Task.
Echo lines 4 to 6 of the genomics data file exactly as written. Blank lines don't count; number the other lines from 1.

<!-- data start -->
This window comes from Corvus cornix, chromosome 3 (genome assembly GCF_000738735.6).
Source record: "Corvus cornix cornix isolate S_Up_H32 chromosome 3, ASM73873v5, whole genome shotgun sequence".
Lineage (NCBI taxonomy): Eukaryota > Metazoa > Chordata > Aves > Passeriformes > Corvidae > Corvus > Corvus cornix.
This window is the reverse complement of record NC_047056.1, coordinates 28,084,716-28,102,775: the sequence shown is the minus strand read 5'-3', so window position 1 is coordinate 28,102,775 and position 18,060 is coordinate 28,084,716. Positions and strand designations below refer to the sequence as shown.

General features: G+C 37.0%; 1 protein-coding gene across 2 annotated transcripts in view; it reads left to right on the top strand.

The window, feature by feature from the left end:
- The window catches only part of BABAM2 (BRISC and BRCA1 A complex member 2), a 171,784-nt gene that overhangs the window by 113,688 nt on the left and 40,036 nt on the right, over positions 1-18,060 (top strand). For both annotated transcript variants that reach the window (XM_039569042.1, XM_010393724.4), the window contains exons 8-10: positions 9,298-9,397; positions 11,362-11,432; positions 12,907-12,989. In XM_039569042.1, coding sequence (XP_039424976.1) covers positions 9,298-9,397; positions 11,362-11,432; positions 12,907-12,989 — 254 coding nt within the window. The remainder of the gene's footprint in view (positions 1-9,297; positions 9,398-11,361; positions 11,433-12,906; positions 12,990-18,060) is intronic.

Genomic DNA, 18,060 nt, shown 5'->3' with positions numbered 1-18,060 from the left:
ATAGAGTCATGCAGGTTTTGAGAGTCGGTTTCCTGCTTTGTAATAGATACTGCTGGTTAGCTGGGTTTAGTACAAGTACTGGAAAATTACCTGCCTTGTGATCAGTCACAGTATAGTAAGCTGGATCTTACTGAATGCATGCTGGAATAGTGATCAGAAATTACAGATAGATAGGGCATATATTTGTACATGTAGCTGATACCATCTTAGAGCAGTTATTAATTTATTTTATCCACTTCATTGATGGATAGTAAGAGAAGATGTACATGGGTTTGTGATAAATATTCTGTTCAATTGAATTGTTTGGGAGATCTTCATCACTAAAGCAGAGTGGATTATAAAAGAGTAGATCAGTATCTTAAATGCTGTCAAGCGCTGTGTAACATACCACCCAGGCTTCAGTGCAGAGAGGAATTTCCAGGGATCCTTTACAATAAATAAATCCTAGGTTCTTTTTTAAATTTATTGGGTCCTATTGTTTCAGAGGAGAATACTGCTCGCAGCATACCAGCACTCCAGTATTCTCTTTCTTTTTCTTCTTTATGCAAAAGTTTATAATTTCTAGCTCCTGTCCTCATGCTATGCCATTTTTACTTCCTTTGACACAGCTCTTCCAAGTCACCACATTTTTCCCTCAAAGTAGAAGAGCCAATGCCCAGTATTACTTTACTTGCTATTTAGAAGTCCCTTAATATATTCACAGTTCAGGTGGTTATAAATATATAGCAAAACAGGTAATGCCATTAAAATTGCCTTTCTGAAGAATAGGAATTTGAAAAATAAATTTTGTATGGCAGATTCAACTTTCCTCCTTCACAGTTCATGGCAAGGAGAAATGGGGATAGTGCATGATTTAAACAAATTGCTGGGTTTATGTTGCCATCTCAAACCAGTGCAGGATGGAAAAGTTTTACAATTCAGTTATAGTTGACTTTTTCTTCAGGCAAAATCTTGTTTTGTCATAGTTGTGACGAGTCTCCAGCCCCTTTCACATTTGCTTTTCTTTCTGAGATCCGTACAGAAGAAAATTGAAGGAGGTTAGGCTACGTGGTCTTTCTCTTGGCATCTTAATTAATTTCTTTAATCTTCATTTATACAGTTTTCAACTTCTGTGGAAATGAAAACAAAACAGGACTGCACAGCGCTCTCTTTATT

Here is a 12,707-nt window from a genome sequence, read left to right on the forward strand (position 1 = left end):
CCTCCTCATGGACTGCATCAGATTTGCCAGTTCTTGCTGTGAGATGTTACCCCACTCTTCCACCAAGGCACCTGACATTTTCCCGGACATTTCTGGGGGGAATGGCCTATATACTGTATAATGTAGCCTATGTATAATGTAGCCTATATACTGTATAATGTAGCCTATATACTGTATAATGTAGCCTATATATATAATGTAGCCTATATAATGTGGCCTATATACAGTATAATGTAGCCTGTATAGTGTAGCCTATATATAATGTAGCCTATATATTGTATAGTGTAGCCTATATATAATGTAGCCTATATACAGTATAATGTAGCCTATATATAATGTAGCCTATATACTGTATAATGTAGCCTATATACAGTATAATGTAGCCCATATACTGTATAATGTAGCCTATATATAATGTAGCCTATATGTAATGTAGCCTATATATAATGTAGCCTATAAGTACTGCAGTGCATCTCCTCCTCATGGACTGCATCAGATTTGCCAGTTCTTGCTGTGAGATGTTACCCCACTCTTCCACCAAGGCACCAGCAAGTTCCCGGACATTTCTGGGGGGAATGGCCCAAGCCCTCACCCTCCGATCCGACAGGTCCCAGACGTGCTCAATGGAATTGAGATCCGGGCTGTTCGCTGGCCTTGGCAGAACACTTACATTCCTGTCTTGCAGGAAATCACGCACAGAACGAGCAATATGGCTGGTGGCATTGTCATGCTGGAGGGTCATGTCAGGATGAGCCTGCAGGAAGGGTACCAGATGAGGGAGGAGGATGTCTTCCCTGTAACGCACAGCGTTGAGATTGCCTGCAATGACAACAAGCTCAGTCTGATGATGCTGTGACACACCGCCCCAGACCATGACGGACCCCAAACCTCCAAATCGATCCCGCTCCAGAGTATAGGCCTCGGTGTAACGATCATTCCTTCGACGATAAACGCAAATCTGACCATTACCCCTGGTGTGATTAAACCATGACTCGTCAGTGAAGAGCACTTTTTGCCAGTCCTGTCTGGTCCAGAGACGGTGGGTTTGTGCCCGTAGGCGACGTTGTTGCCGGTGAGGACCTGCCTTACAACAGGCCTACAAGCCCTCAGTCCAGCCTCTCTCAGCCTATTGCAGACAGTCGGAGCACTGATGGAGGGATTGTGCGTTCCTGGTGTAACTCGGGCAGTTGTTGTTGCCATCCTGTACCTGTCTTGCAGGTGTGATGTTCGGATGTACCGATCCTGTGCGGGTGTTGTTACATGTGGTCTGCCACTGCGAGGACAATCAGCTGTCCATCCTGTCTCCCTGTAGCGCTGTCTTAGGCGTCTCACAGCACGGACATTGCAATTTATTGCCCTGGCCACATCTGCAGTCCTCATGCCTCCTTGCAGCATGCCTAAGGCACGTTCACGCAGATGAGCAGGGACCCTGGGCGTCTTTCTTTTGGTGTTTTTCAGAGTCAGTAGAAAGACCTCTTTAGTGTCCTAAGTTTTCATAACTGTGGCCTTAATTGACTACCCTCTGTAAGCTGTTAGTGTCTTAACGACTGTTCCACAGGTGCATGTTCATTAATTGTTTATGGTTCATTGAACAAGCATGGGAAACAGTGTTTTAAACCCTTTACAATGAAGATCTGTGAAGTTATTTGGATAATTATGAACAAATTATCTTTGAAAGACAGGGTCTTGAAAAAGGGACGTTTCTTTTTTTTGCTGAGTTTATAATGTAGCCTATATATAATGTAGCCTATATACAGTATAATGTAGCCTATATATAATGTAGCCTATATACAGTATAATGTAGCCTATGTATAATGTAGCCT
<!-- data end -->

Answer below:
This window is the reverse complement of record NC_047056.1, coordinates 28,084,716-28,102,775: the sequence shown is the minus strand read 5'-3', so window position 1 is coordinate 28,102,775 and position 18,060 is coordinate 28,084,716. Positions and strand designations below refer to the sequence as shown.

General features: G+C 37.0%; 1 protein-coding gene across 2 annotated transcripts in view; it reads left to right on the top strand.

The window, feature by feature from the left end: